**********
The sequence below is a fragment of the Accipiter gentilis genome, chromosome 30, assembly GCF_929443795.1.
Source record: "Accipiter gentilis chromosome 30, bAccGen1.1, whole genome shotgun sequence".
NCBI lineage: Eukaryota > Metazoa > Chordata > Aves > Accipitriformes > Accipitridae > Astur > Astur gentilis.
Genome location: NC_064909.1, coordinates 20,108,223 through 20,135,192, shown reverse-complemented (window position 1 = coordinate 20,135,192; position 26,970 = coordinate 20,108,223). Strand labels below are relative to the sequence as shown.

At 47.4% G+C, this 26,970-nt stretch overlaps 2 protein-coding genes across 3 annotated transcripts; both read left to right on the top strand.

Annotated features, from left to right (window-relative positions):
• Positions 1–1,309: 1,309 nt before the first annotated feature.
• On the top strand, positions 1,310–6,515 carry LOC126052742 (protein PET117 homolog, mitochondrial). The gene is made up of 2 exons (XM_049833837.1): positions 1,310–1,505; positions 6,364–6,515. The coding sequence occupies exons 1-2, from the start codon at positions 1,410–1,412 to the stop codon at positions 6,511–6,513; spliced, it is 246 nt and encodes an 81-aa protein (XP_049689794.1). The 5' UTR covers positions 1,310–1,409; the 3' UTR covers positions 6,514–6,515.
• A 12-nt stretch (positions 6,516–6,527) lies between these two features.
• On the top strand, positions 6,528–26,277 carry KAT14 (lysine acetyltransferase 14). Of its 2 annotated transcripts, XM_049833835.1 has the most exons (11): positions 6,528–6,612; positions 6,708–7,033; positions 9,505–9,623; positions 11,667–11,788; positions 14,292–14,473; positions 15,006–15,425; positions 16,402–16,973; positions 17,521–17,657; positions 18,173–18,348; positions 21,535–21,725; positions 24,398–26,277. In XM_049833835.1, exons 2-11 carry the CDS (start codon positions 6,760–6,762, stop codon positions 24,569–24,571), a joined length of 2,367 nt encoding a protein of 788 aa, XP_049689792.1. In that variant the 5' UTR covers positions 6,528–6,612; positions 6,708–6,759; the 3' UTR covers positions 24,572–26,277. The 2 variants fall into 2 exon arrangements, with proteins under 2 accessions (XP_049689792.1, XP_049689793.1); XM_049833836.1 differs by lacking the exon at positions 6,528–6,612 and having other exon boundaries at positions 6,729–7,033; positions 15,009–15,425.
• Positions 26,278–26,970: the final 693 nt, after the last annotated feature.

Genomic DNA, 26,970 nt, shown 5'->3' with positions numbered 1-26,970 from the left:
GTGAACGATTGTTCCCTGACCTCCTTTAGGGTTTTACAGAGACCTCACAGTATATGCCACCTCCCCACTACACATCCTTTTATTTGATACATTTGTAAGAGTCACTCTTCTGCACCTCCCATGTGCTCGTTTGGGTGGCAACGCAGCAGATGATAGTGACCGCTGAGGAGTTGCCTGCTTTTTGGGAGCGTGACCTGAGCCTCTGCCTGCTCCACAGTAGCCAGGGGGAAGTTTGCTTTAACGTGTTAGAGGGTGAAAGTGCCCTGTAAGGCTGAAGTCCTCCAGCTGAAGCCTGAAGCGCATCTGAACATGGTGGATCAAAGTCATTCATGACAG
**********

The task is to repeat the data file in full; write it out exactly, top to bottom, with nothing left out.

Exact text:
The sequence below is a fragment of the Accipiter gentilis genome, chromosome 30, assembly GCF_929443795.1.
Source record: "Accipiter gentilis chromosome 30, bAccGen1.1, whole genome shotgun sequence".
NCBI lineage: Eukaryota > Metazoa > Chordata > Aves > Accipitriformes > Accipitridae > Astur > Astur gentilis.
Genome location: NC_064909.1, coordinates 20,108,223 through 20,135,192, shown reverse-complemented (window position 1 = coordinate 20,135,192; position 26,970 = coordinate 20,108,223). Strand labels below are relative to the sequence as shown.

At 47.4% G+C, this 26,970-nt stretch overlaps 2 protein-coding genes across 3 annotated transcripts; both read left to right on the top strand.

Annotated features, from left to right (window-relative positions):
• Positions 1–1,309: 1,309 nt before the first annotated feature.
• On the top strand, positions 1,310–6,515 carry LOC126052742 (protein PET117 homolog, mitochondrial). The gene is made up of 2 exons (XM_049833837.1): positions 1,310–1,505; positions 6,364–6,515. The coding sequence occupies exons 1-2, from the start codon at positions 1,410–1,412 to the stop codon at positions 6,511–6,513; spliced, it is 246 nt and encodes an 81-aa protein (XP_049689794.1). The 5' UTR covers positions 1,310–1,409; the 3' UTR covers positions 6,514–6,515.
• A 12-nt stretch (positions 6,516–6,527) lies between these two features.
• On the top strand, positions 6,528–26,277 carry KAT14 (lysine acetyltransferase 14). Of its 2 annotated transcripts, XM_049833835.1 has the most exons (11): positions 6,528–6,612; positions 6,708–7,033; positions 9,505–9,623; positions 11,667–11,788; positions 14,292–14,473; positions 15,006–15,425; positions 16,402–16,973; positions 17,521–17,657; positions 18,173–18,348; positions 21,535–21,725; positions 24,398–26,277. In XM_049833835.1, exons 2-11 carry the CDS (start codon positions 6,760–6,762, stop codon positions 24,569–24,571), a joined length of 2,367 nt encoding a protein of 788 aa, XP_049689792.1. In that variant the 5' UTR covers positions 6,528–6,612; positions 6,708–6,759; the 3' UTR covers positions 24,572–26,277. The 2 variants fall into 2 exon arrangements, with proteins under 2 accessions (XP_049689792.1, XP_049689793.1); XM_049833836.1 differs by lacking the exon at positions 6,528–6,612 and having other exon boundaries at positions 6,729–7,033; positions 15,009–15,425.
• Positions 26,278–26,970: the final 693 nt, after the last annotated feature.

Genomic DNA, 26,970 nt, shown 5'->3' with positions numbered 1-26,970 from the left:
GTGAACGATTGTTCCCTGACCTCCTTTAGGGTTTTACAGAGACCTCACAGTATATGCCACCTCCCCACTACACATCCTTTTATTTGATACATTTGTAAGAGTCACTCTTCTGCACCTCCCATGTGCTCGTTTGGGTGGCAACGCAGCAGATGATAGTGACCGCTGAGGAGTTGCCTGCTTTTTGGGAGCGTGACCTGAGCCTCTGCCTGCTCCACAGTAGCCAGGGGGAAGTTTGCTTTAACGTGTTAGAGGGTGAAAGTGCCCTGTAAGGCTGAAGTCCTCCAGCTGAAGCCTGAAGCGCATCTGAACATGGTGGATCAAAGTCATTCATGACAG